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The Writing Center

The Writing Process

 
 

Writing Center

In order to write well, you must understand that writing is a process. Once you have gotten your ideas on paper, you are only at the beginning of this process, and though there are steps to this process, they are recursive, not linear. This means that writing, even for talented writers, takes time and work. Listed below are the basic steps in the writing process. Bear in mind that this is not a formula, but a guide. Each writer individualizes the process to himself, but all good writers engage in some variation of this process.

Planning and Prewriting

When you receive a writing assignment, the possibilities for development are limitless. Before you can begin writing a draft, you need to generate material about which to write. This is accomplished in a planning and prewriting process. Often times, students underestimate the importance of prewriting. Thus, they skip it altogether and wonder why they are experiencing writer's block. There are a number of prewriting strategies. Most writers engage in a combination of two or more of the following:

  • Brainstorming
  • Mapping/Clustering
  • List making
  • Asking questions
  • Freewriting

The purpose of all of the above is to focus your thinking on the writing project at hand and to explore the different possibilities. Most people are, to varying degrees, visual learners. Prewriting allows you to capture the ideas and thoughts and snippets of inspiration that seem to swim inside your head and place them on paper. Once you have ideas written down, you can focus and develop and organize them. The key to prewriting is generating ideas. At this point, you should not be concerned with spelling or grammar or punctuation; just focus on getting as many ideas down on paper as you can.

Drafting

Many writers underestimate the necessity for multiple drafting. Too often, students think that their writing is done once they have written the words on the page. However, in order to write effectively and clearly, writers must engage in significant re-writing. Good writing is essentially rewriting. It is only after you have put your thoughts on paper that you can critically examine and evaluate your work. Each subsequent draft of a paper should be markedly different, for with each draft you should be developing a stronger sense of what you want to say and saying it more clearly. A well-written college level essay will easily have been drafted three times or more.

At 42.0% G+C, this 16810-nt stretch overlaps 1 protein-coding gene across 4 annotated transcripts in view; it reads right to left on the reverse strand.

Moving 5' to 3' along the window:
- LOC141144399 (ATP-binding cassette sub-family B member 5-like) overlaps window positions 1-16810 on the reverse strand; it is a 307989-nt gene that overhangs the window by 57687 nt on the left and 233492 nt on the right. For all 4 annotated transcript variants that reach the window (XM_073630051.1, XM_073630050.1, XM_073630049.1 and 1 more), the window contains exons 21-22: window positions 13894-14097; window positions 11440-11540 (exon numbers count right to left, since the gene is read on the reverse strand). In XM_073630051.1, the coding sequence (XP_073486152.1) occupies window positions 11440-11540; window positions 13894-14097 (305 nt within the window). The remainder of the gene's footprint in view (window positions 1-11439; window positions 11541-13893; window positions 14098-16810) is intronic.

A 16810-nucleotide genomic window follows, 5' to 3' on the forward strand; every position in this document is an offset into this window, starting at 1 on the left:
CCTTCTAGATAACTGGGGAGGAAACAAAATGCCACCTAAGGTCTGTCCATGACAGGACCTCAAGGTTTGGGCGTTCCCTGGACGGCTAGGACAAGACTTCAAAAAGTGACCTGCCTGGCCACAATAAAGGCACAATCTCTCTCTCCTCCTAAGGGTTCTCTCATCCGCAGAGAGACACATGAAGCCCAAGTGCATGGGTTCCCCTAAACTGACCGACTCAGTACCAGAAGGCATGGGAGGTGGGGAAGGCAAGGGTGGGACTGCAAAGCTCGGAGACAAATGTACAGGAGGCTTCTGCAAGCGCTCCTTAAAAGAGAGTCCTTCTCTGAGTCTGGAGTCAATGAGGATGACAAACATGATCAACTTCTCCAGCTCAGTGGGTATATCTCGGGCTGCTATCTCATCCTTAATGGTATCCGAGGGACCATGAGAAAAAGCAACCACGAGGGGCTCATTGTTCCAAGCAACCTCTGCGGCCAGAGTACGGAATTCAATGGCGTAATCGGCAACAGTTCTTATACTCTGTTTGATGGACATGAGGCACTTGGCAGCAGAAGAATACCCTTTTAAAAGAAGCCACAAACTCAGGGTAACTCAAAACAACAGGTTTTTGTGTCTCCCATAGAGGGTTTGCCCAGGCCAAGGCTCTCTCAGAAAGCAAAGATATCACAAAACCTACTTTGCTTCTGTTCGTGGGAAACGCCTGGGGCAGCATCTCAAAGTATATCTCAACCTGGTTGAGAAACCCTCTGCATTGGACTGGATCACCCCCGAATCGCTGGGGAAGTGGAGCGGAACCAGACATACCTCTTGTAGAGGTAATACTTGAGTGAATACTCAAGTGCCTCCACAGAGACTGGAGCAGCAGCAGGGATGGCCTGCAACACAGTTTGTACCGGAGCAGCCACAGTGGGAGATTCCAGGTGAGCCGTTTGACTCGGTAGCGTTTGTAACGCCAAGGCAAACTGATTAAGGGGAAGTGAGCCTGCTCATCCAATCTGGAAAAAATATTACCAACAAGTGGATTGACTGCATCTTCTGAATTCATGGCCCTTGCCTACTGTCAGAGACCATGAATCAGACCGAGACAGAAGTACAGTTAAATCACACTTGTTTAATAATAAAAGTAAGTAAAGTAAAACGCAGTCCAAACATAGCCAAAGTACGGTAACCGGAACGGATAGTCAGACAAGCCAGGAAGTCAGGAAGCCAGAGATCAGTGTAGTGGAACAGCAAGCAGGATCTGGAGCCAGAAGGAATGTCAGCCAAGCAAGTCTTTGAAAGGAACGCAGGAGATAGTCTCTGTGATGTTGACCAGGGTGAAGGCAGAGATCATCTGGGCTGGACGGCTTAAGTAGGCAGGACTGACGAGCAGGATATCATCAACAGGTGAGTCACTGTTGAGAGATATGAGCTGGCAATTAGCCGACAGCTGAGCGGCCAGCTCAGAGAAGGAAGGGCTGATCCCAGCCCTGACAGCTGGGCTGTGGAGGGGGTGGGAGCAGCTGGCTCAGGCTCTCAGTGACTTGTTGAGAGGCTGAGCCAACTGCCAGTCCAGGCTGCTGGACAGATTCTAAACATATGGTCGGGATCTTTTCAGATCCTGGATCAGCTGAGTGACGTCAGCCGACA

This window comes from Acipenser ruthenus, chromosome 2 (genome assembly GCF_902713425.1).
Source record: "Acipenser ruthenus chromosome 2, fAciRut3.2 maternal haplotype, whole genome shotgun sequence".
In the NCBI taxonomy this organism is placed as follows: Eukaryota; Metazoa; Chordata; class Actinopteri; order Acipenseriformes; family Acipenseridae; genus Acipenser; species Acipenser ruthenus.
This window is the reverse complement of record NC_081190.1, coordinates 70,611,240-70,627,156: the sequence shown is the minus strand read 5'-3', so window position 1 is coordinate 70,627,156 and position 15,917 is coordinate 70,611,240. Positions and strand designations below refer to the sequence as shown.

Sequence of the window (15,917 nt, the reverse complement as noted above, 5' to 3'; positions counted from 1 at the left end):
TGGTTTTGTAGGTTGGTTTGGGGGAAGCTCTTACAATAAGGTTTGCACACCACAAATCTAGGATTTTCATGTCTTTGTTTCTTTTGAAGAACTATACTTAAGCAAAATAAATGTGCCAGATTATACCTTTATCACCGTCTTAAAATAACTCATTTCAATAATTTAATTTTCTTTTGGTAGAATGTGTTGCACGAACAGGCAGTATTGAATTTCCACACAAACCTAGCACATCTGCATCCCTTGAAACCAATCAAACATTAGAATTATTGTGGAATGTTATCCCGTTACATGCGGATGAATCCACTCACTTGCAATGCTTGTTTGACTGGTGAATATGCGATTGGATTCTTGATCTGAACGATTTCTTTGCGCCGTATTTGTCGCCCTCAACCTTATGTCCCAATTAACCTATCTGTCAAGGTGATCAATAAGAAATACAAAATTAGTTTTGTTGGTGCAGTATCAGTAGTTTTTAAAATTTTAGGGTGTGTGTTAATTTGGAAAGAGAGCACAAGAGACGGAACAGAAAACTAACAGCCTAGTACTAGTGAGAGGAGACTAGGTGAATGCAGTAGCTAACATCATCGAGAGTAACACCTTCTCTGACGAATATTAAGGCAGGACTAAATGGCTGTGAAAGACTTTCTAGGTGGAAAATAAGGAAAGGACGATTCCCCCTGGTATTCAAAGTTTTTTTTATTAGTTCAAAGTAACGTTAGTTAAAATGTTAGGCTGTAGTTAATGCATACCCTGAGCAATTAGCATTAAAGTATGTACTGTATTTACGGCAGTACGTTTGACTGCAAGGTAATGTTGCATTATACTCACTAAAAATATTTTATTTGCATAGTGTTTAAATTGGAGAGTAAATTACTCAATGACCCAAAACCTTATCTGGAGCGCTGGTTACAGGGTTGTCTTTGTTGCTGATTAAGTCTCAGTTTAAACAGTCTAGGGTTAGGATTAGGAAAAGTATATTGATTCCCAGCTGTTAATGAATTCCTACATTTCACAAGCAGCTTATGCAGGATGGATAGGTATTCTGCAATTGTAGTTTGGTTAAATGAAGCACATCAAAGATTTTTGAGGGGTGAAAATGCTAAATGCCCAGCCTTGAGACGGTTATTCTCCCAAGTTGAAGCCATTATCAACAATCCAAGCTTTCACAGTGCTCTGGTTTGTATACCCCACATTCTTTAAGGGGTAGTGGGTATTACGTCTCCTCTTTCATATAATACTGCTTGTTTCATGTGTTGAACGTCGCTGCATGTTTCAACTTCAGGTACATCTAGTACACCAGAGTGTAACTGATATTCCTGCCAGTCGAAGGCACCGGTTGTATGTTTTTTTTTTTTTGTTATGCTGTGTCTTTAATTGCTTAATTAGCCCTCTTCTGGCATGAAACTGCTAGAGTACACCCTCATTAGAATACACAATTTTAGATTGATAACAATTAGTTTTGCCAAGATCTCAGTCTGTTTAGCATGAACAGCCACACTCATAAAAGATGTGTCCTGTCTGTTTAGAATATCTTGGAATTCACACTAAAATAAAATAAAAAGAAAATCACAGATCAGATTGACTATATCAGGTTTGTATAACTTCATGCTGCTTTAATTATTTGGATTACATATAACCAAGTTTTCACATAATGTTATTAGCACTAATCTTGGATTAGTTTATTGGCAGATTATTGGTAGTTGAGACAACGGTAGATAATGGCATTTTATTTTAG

Revision

Revision means to see again. When you revise your work, you should be looking again at the content of the essay (and ONLY the content). It is at this stage that you will examine your organization, development, and specificity.

As you revise, you should be able to determine your thesis. Whether stated or implied, it should be clear to readers.

Step One: Find Your Thesis

To find your thesis, ask yourself these questions:

  1. What point am I attempting to make in this essay?
  2. Is this point clearly evident to my audience?

You need a thesis before you proceed with your revision because without a thesis, you will be unable to determine the logic or relevance of any other ideas.

Step Two: Evaluate Paragraphs

Ask yourself these questions about each body paragraph in your essay:

  1. What point am I trying to make in this paragraph? You should be making only one point per paragraph.
  2. How does this paragraph relate to the one before and after it?
  3. Do I make these connections clear with transitional words and phrases?
  4. Do I have a topic sentence that is clearly connected to my thesis idea?
  5. Do I explain and develop my idea in this paragraph?
  6. Do I use examples? Could I use better ones?
  7. Have I been as specific, vivid, and descriptive as possible?

Step Three: Evaluating Sentences

  1. Are my sentences clear and focused or are they rambling and repetitive?
  2. Can I add adjectives and adverbs or find a more lively verb?
  3. When I read the sentence aloud, does it sound awkward? Are any words missing?
  4. Might any of my sentences be combined in order to connect my ideas and express my ideas more effectively?

Editing and Proofreading

It is during the editing and proofreading stage that you turn your attention to mechanical matters. At this time you should identify and correct the following:

  1. Spelling errors
  2. Use of commonly confused words (to, too, two/there,their,they're/its,it's)
  3. Omitted words
  4. Punctuation and capitalization errors
  5. Grammar mistakes (fragments, run-ons, comma splices, misplaced modifiers)
  6. You should also double check the accuracy of any quotes and make sure you have documented them properly in a works cited page.